Hi, I’m Emerald!
I was born in Seattle, WA and grew up in the country outside of the small town of Duvall. The type of place that had two stoplights with the main road that had mom and pop shops lining both sides.
I spent the majority of my time outside as a kid in ripped pants and bare feet. I loved climbing trees and building ramps to ride my bike over. Unfortunately, my childhood wasn’t all sunshine and green grass. With the freedom I was given as a child, it also opened the door for abuse from other children in the neighborhood. At the time I thought it was normal, only realizing when I was older the type of things that had been asked of me was entirely inappropriate and wrong.
Fast-forward a handful of years and I became heavily involved in ice hockey and raising service dogs. I loved being involved with things that took me away from a strained household that was consumed by anger, disappointment, and fear.
At the age of 12, my first service dog Hailey graduated with a man who was a youth pastor and paraplegic. It was the first time in my life that I truly felt like I was helping someone. I’ll never forget his overwhelming joy, appreciation, and gratitude for the change, companionship, and independence Hailey had brought to this gentleman’s life.
This moment in time changed my life, the way my brain functioned and perceived things, I realized that I loved this feeling. The ability to help someone in ways that were previously unimaginable to me until this point in my life. This man was suddenly empowered and able to interact with the environment in a way that he had previously been unable to. The change that occurred in both of our lives happened all because a young boy was willing to give a stranger his best friend.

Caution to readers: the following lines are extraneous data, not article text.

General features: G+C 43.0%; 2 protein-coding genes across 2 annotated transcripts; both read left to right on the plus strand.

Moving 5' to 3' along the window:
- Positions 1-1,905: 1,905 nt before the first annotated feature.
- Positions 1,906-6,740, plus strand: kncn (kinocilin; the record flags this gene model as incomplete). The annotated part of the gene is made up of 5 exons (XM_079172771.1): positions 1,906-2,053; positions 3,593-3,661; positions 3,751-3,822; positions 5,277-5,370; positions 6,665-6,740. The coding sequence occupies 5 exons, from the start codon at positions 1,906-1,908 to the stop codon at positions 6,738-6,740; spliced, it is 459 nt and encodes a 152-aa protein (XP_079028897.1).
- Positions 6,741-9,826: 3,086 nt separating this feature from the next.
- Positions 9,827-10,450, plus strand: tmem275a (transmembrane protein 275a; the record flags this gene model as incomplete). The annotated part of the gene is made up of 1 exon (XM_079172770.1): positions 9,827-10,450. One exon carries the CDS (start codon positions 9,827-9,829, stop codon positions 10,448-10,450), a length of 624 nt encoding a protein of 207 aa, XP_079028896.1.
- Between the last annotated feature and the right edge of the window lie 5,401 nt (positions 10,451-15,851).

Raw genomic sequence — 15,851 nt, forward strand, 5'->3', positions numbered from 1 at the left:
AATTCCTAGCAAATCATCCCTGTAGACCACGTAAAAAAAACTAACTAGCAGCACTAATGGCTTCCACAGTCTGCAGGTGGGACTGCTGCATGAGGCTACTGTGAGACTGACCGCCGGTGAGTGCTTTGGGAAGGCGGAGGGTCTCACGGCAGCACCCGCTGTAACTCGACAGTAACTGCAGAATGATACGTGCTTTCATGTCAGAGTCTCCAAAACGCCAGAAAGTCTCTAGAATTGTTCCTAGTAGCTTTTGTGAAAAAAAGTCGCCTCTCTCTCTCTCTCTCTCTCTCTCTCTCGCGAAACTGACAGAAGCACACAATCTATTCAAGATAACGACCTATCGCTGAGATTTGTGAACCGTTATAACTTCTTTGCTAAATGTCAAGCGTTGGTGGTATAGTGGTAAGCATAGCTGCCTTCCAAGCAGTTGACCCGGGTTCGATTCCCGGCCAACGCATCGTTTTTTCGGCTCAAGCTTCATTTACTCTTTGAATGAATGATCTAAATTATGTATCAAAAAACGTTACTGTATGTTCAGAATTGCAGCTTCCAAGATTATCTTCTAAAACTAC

During my late teens, I was still raising service dogs and over the time period of a year and a half, I was the victim of sexual assault twice. When I turned to friends, I was laughed at and told that shouldn’t complain or make a deal out of nothing since it was commonly felt that it was not possible for men to be the victim of such crimes. I turned to the only thing that I knew wouldn’t judge me or tell me my feelings didn’t matter, the dogs that I raised. They gave me the confidence and security that I so desperately needed at that time in my life.
From those experiences, I have developed a drive to help people and empower them to feel heard and loved unconditionally. When I was 21 and left for San Francisco where I attend Life Chiropractic College West and become a chiropractor so I could guide people on a path of empowerment in their lives and health.
Saying that school was difficult for me would be an understatement. After playing hockey for 12 years as a child and sustaining multiple concussions my brain struggled through school having to learn to adapt to the content and speed at which the material was taught. After 4 years, and in my final quarter of school before graduating, I found myself on stage speaking to a crowd of over 300 people. I was given the opportunity to share my experiences so far as a budding chiropractor. My first patient as a chiropractic intern was a man that could barely walk faster than a tortoise. He was only 45 years old and had experienced a work-related injury from servicing as a police officer for the San Jose Police Department.